Tips & Tricks Adventure Photography - Part 1
Several Tips for Adventure Photography :
Capture a Moment
Try to capture a moment. Look for an expression or gesture or quality of light that elevates an image beyond the ordinary.
The next time you’re photographing a friend rock climbing, look for the moment when he’s stretching, his knee is up, he’s really going for it. When you are out kayaking, wait until his paddle is down and water splashes across the frame.
If You See It, Shoot It
Don’t spend all of your time and energy trying to get one perfect shot. Experiment and take as many pictures as you can.
If you see something that strikes you, photograph it. You may find that your spontaneous photos are better than the ones you spent a long time composing.
It’s easy to pass by a good shot. You might be out backpacking and think, “Do I really want to stop the group and pull out my camera to take this photo?” You have to. Because you might not see it again.
Back off and Show the Terrain
Don’t set up every picture so that your friends are ten feet [three meters] away from your camera. Get some variety in your shots. Back up and show your surroundings.
Many photographers make the mistake of not getting close enough to their subjects. Take one of your own photographs and draw a circle in the middle of it. Often you’ll find that’s where the real picture is. The rest of the frame is just clutter. To get a cleaner shot, zoom in or move closer.
Watch Your Background
Simple, uncomplicated backgrounds help make a good picture better. Usually, the fewer extraneous people, objects, or colors in the background, the better. Move your camera—or yourself—if you have to.
Try Different Angles
Think about how you would normally photograph a scene. Then shoot it in an entirely different way.
Come up with surprises. Once you start doing that, you open your mind up to new possibilities. You’ll come back with more interesting and creative photos.
Put People in Lanscape
When photographing landscapes, it’s sometimes hard to capture a sense of scale—how big or small that landscape really is.
Think about putting a person in the landscape you’re photographing. Everyone knows how big a person is, so putting one in your shot will illustrate how grand that landscape really is.
Put at Sunrise & Sunset
Professional photographers know that the best time to take pictures is in the hours just before and after sunrise and sunset. Why? The light is at its most dramatic. It lacks the harsh contrasts of midday sun. Low light can be used to evoke a special mood and feel.
Keep Your Camera Still
Carry—and use—a tripod. Tripods keep your images from appearing jittery or shaky, especially when photographing in low light conditions around dawn and dusk—exactly the times you should be taking pictures.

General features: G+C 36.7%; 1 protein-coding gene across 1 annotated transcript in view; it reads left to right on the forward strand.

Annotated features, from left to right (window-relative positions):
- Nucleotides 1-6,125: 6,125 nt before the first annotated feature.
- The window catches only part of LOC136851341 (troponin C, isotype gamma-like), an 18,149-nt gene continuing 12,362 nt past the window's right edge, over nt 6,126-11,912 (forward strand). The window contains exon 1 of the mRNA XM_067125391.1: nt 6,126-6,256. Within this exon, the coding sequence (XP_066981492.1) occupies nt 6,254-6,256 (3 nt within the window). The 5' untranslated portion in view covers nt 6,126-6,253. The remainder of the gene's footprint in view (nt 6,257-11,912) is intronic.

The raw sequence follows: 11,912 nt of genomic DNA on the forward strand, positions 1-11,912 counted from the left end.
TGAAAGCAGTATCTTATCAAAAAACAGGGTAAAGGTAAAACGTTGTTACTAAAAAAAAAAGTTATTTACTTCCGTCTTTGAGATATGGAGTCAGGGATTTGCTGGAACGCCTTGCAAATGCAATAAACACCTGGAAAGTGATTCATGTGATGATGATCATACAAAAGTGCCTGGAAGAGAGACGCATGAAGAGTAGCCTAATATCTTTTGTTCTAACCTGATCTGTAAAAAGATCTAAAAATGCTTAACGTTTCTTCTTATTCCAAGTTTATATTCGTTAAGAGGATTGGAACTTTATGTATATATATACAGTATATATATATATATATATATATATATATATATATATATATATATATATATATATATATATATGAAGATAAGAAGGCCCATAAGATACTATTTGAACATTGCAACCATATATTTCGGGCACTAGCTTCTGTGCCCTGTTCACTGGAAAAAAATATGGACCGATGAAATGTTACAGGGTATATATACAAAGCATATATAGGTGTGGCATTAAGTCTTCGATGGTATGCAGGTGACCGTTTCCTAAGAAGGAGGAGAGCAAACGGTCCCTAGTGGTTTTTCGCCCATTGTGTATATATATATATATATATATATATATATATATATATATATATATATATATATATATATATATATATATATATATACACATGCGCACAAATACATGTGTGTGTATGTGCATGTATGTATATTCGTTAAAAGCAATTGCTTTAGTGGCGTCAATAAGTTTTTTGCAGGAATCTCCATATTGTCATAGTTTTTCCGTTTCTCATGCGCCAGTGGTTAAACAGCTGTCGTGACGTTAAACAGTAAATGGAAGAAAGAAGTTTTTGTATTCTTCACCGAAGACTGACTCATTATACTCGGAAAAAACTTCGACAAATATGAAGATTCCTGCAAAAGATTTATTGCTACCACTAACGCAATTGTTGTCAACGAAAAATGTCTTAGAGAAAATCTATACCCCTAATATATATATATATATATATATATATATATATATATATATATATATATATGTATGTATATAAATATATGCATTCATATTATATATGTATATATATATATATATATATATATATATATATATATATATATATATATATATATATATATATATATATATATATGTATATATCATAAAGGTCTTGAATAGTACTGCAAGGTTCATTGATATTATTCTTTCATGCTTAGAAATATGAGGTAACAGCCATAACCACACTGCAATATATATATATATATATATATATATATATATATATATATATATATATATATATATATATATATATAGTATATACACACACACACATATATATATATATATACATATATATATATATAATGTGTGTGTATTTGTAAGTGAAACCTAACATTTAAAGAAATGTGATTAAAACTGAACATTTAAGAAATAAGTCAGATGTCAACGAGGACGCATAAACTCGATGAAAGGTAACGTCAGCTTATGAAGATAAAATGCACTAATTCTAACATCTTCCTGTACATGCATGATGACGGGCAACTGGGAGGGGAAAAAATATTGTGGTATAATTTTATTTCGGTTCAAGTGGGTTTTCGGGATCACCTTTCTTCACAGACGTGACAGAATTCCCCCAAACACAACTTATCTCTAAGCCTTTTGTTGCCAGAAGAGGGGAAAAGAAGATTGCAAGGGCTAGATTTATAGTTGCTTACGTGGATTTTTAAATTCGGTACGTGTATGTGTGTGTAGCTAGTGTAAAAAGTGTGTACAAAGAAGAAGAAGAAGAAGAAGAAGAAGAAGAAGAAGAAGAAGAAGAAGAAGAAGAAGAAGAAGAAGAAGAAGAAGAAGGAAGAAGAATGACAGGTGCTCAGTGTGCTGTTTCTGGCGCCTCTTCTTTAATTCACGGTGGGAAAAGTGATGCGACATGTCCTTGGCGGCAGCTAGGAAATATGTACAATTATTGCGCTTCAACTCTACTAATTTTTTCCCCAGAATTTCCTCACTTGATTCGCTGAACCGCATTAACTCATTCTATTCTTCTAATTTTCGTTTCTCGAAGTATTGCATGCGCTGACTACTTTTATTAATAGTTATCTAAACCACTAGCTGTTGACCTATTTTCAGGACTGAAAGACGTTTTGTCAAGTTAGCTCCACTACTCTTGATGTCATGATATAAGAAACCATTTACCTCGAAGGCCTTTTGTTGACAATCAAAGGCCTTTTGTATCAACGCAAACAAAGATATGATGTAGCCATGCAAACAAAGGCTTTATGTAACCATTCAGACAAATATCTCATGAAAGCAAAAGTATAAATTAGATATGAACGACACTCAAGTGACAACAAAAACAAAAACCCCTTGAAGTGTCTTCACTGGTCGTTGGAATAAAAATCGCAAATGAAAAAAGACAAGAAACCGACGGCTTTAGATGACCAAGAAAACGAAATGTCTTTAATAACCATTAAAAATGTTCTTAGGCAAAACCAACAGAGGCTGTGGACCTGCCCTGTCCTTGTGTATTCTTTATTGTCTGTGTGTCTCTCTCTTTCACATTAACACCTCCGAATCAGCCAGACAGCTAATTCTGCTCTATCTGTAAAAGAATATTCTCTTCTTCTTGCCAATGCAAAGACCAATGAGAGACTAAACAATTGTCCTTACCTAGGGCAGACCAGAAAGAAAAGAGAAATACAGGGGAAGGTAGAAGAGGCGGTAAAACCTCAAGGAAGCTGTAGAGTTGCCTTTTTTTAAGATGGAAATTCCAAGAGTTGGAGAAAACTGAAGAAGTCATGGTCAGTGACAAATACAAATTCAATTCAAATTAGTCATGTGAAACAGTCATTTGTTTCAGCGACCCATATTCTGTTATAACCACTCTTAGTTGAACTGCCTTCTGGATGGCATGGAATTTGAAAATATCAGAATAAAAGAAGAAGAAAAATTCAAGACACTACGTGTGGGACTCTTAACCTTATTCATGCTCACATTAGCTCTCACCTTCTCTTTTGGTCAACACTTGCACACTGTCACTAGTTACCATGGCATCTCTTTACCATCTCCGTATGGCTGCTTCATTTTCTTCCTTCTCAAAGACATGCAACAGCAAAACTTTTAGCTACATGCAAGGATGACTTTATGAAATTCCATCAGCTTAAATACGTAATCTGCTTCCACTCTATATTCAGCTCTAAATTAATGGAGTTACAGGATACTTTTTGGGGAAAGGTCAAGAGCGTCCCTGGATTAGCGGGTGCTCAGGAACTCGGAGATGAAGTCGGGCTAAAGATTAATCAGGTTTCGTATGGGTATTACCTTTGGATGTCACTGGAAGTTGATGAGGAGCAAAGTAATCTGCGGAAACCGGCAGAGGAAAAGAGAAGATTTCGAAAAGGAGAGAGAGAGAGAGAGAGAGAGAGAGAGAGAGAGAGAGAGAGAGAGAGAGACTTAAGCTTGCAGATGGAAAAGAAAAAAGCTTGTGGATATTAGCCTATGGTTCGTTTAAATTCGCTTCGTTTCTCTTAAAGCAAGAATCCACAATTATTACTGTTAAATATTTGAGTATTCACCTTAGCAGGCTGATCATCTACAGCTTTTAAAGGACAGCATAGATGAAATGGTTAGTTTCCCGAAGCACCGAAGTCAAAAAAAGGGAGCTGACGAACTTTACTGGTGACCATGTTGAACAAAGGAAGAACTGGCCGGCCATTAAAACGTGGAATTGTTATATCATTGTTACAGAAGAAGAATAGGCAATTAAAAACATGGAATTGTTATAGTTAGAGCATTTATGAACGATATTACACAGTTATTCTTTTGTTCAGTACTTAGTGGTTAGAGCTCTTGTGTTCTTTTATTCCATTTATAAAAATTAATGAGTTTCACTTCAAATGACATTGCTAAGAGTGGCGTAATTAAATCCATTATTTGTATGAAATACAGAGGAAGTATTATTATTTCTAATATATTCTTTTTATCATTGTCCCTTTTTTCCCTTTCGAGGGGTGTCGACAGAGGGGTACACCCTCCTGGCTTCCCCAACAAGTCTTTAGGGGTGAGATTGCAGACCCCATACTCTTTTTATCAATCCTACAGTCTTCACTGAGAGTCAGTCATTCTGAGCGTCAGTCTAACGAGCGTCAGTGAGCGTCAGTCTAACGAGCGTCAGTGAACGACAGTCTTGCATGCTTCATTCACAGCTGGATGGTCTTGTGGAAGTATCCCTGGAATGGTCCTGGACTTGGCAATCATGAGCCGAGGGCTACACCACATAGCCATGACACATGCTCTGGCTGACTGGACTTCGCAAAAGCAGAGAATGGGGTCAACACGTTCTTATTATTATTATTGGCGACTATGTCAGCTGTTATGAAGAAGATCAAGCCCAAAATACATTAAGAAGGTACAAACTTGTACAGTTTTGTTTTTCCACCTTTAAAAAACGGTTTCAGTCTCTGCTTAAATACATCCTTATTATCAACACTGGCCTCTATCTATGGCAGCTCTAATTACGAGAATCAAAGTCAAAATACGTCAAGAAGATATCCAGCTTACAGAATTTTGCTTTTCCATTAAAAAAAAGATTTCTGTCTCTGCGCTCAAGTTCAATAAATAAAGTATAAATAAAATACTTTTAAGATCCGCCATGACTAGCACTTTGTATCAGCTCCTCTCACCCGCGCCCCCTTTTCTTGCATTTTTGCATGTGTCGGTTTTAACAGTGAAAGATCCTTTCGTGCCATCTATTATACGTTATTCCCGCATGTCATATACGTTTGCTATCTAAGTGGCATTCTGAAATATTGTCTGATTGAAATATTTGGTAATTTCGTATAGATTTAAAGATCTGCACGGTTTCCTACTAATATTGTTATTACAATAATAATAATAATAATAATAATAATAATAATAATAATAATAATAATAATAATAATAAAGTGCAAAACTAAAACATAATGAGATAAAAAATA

If you don’t have a tripod with you, improvise. Use the crook of a tree, or lay your backpack down on a rock and use that as a base for your camera.
Pushing a camera’s shutter release can cause a camera to shake. So use a cable release, or set the self-timer on your camera. Two seconds should allow enough time for your camera to settle.
Combine Blurring and Sharpness
This technique combines a slow shutter speed (1/15 second or less), panning to follow the motion of your subject, and a short burst of fill flash added during the middle of your exposure. The result will freeze the action of your subject on a blurred background of color and motion.
Blur the Motion
One approach to motion photography is to use a slow shutter speed (try 1/15 second or less) and a tripod. This technique allows you to create a colorful blur of a subject in motion, like a kayaker moving through waves or a mountain biker pedaling through lush forest.
Slow shutter speed is also useful in landscape photography when you want to capture the blur of a stream, waterfall, or other moving water.
Stop the Motion
Another approach to motion photography is to try to stop the action by using a fast shutter speed. A fast shutter speed will freeze motion and capture details—like a kayaker grimacing as he digs into the water.
Get Superclose - Without a Macro Lens
Close-range photography of flowers, insects, and other small details is best accomplished with a macro lens. Their short focal lengths allow you to get close to your subject—effectively filling your frame with a blossom or beetle.
If you don’t have a macro lens and you’re shooting with an SLR (single lens reflex) camera, try this: Remove your lens, turn it around, and place the end where your filters attach snugly against your camera body. Zoom the lens out to 50mm or so.
Do not adjust the lens to focus. Instead, move the camera closer to or farther from your subject until you like what you see.
It’s not a perfect solution, but it can work in a pinch.